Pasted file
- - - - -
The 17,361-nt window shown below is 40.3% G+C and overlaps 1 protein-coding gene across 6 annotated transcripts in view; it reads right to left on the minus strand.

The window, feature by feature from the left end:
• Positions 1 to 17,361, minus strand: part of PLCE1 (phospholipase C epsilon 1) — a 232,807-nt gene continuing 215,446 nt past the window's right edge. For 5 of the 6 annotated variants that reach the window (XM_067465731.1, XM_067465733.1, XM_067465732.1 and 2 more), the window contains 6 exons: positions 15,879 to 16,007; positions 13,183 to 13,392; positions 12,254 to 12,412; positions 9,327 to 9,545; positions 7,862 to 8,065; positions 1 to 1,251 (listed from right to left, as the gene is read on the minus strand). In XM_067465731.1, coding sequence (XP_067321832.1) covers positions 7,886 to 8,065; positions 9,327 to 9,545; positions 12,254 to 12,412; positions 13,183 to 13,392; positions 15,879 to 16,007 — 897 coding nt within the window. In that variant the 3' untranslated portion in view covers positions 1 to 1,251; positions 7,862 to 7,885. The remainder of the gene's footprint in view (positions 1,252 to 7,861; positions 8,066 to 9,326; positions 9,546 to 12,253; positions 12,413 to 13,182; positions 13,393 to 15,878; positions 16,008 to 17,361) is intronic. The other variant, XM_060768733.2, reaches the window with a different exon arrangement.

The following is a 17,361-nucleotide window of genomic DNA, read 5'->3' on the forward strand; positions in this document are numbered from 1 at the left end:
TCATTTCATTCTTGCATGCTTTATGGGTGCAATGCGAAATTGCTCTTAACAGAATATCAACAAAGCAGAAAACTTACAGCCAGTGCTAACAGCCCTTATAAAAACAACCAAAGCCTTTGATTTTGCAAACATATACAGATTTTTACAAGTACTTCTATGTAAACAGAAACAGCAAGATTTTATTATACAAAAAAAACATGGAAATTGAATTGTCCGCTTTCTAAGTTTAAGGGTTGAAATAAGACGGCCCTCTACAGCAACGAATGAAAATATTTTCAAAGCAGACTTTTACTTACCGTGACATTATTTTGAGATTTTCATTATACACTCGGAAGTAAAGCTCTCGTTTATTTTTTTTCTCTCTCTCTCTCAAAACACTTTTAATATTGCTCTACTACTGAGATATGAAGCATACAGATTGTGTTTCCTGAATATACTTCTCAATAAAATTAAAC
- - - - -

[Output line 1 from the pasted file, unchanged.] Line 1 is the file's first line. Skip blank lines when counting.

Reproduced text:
The 17,361-nt window shown below is 40.3% G+C and overlaps 1 protein-coding gene across 6 annotated transcripts in view; it reads right to left on the minus strand.